New recommendations to strengthen the law to protect victims of intimate image abuse have been proposed by the Law Commission of England and Wales.
The government asked the Commission to undertake a thorough review of the laws around intimate image abuse, following calls for them to go further to capture a wider range of harmful behaviours.
Following the review, the Law Commission has made proposals for law reforms which would make it easier to prosecute those who take or share sexual, nude or other intimate images of people without their consent.
Professor Penney Lewis, the Law Commissioner for Criminal Law, said: “Sharing intimate images of a person without their consent can be incredibly distressing and harmful for victims, with the experience often scarring them for life.
“Current laws on taking or sharing sexual or nude images of someone without their consent are inconsistent, based on a narrow set of motivations and do not go far enough to cover disturbing and abusive new behaviours born in the smartphone era.
“Our new reforms for government will broaden the scope of the criminal law to ensure that no perpetrators of these deeply damaging acts can evade prosecution, and that victims are given effective protection,” she added.
The proposed reforms would put in place a clearer legal framework, broadening the scope of intimate image offences, so that all instances of intentionally taking or sharing intimate images without consent are criminalised, regardless of motivation.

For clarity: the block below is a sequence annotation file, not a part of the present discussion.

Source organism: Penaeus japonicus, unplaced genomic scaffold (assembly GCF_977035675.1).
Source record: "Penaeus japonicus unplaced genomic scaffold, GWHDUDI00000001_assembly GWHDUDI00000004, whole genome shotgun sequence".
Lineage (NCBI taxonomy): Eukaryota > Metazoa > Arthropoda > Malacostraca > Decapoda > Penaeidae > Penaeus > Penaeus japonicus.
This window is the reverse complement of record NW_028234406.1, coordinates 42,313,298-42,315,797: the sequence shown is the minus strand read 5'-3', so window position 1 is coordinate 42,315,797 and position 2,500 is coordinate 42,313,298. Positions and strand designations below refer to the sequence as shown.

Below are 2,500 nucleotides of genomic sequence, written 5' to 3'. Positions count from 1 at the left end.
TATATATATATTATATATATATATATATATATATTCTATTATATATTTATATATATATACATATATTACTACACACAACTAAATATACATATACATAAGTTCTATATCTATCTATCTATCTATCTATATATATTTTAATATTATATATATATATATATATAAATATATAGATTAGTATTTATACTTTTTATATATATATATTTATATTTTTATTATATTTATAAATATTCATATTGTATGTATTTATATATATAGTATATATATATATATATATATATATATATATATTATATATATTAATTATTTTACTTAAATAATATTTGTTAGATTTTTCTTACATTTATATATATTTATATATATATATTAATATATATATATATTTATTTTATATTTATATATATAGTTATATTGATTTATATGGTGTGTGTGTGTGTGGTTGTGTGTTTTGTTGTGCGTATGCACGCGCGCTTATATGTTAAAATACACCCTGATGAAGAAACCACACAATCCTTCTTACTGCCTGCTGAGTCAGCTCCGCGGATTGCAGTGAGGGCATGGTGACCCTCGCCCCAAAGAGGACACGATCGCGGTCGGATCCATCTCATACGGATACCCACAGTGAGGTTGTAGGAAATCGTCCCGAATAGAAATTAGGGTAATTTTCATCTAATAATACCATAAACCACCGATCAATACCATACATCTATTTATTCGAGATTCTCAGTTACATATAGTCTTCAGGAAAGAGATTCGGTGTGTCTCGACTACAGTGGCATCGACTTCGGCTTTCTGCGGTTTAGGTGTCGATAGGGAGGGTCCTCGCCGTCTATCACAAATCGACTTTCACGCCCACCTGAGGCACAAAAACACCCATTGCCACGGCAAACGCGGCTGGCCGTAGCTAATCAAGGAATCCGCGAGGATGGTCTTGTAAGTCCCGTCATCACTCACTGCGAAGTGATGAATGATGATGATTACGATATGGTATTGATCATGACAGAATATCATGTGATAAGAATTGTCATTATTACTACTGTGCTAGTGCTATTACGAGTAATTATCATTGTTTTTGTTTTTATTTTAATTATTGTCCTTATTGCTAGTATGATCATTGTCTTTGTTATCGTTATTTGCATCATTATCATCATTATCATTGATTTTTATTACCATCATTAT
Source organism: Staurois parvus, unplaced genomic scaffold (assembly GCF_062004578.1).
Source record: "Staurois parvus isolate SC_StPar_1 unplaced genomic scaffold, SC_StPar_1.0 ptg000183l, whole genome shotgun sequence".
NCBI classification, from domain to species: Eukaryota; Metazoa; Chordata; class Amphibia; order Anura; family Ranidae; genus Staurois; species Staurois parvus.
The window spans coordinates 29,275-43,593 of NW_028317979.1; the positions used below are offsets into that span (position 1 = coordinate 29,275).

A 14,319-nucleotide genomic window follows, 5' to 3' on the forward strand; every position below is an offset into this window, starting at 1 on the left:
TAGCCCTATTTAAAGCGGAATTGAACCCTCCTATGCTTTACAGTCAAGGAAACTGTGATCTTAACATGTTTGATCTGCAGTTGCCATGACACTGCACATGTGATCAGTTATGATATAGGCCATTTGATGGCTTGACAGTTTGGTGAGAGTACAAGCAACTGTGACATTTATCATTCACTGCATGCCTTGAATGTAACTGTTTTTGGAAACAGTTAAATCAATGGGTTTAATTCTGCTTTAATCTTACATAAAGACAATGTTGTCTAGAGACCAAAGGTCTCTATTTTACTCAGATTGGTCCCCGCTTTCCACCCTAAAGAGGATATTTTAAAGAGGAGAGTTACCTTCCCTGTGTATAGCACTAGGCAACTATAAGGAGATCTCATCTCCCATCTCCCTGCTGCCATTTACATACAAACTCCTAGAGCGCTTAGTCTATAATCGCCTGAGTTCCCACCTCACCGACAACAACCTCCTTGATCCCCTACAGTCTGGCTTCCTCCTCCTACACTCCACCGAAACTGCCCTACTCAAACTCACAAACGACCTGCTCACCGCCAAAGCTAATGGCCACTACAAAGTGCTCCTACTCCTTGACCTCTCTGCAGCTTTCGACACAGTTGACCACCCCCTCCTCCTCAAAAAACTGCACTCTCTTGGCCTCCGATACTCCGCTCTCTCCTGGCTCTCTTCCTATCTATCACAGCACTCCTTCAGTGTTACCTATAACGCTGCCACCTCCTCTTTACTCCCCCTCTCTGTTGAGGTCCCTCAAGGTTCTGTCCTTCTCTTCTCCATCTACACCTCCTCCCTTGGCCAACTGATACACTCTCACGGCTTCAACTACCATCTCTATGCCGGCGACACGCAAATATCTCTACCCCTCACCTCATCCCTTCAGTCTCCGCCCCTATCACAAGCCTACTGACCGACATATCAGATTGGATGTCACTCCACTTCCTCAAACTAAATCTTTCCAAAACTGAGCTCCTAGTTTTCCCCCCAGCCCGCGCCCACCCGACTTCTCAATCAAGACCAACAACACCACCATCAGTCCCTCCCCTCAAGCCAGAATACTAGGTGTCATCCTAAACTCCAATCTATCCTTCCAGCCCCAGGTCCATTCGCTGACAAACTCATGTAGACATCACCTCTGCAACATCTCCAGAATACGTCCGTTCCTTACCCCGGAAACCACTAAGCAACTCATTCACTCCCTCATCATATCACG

The law would be updated to cover more modern forms of abuse that are currently not offences such as the abusive act of “down-blousing”, as well as the sharing of altered intimate images of people without their consent.
As well as extending and simplifying the law, under the reforms, all victims of abuse would receive lifetime anonymity. Widening these important protections would help empower victims to report and support prosecutions.
Emily Hunt, campaigner, advocate for victims of sexual offences and independent adviser to the Ministry of Justice, said: “The Law Commission’s reforms on anonymity are a vital step for securing greater protection for victims of intimate image abuse and would encourage more people to come forward to report offences.
“Taking or sharing sexual or nude images of someone without their consent can disrupt lives and inflict lasting damage. A change in the law is long overdue, and it’s right that under these proposals, all perpetrators of these acts would face prosecution,” she added.
Diane Wills is Consultant Social Worker at WillisPalmer, responsible for quality assuring the forensic risk assessment reports.
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